Report on Langila (Papua New Guinea) — January 1999
Bulletin of the Global Volcanism Network, vol. 24, no. 1 (January 1999)
Managing Editor: Richard Wunderman.
Langila (Papua New Guinea) Continuous white vapor with occasional ash emissions from Crater 2
Please cite this report as:
Global Volcanism Program, 1999. Report on Langila (Papua New Guinea) (Wunderman, R., ed.). Bulletin of the Global Volcanism Network, 24:1. Smithsonian Institution. https://doi.org/10.5479/si.GVP.BGVN199901-252010.
Papua New Guinea
5.525°S, 148.42°E; summit elev. 1330 m
All times are local (unless otherwise noted)
Mild, intermittent, eruptive activity continued at Crater 2 in January, while Crater 3 remained quiet. Crater 2 emitted continuous white vapor with occasional mild emissions of pale gray to brown ash clouds. During 1-4 January most ash emissions were accompanied by low rumbling and roaring sounds. The emissions rose to about 500 m above the summit before blowing to the SE. There was no seismic recording during the month.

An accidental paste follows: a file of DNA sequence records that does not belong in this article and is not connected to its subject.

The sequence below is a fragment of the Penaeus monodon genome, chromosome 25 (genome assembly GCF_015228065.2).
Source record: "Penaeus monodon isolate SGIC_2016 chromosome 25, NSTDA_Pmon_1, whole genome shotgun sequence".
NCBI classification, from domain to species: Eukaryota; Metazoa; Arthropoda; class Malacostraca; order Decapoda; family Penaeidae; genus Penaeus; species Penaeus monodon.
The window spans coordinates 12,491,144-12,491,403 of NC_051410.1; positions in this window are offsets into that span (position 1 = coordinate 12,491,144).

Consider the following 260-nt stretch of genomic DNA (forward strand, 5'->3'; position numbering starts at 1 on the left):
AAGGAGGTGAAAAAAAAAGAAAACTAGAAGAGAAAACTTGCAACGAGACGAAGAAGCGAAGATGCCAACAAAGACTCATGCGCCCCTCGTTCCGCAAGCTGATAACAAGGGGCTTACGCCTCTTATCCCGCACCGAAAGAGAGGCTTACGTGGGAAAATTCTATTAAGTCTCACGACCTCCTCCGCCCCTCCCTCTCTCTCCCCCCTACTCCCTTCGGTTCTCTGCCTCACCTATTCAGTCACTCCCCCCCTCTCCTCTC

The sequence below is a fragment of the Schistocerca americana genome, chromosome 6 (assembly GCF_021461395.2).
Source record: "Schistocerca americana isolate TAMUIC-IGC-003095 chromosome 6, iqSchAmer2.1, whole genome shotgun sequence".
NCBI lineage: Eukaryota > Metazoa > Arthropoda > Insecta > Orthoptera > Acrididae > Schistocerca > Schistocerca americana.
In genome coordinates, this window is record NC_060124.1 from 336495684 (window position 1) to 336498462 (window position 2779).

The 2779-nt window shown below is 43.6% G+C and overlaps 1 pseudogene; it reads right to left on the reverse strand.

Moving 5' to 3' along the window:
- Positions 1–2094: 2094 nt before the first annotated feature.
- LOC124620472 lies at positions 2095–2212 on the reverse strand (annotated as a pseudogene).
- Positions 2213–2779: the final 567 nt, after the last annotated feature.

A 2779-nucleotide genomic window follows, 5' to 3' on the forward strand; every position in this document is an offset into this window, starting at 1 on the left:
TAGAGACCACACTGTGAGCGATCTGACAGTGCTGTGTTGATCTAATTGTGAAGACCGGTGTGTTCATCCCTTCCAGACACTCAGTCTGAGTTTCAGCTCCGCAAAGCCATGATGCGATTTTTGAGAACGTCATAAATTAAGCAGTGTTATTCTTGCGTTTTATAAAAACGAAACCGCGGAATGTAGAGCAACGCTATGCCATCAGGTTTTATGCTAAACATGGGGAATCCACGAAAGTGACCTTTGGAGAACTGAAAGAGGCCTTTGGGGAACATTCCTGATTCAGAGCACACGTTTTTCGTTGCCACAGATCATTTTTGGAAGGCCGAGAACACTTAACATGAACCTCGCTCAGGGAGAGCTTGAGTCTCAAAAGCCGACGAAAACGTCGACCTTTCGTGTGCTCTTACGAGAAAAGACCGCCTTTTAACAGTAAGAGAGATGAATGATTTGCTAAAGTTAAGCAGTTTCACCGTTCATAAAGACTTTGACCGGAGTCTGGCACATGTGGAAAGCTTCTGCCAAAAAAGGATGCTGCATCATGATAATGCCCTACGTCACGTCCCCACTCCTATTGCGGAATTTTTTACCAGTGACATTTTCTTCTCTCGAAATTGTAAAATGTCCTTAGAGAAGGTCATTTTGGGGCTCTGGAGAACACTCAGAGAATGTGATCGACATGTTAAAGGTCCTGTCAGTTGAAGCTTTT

Geologic Background. Langila, one of the most active volcanoes of New Britain, consists of a group of four small overlapping composite basaltic-andesitic cones on the lower eastern flank of the extinct Talawe volcano. Talawe is the highest volcano in the Cape Gloucester area of NW New Britain. A rectangular, 2.5-km-long crater is breached widely to the SE; Langila volcano was constructed NE of the breached crater of Talawe. An extensive lava field reaches the coast on the north and NE sides of Langila. Frequent mild-to-moderate explosive eruptions, sometimes accompanied by lava flows, have been recorded since the 19th century from three active craters at the summit of Langila. The youngest and smallest crater (no. 3 crater) was formed in 1960 and has a diameter of 150 m.
Information Contacts: Herman Patia, RVO.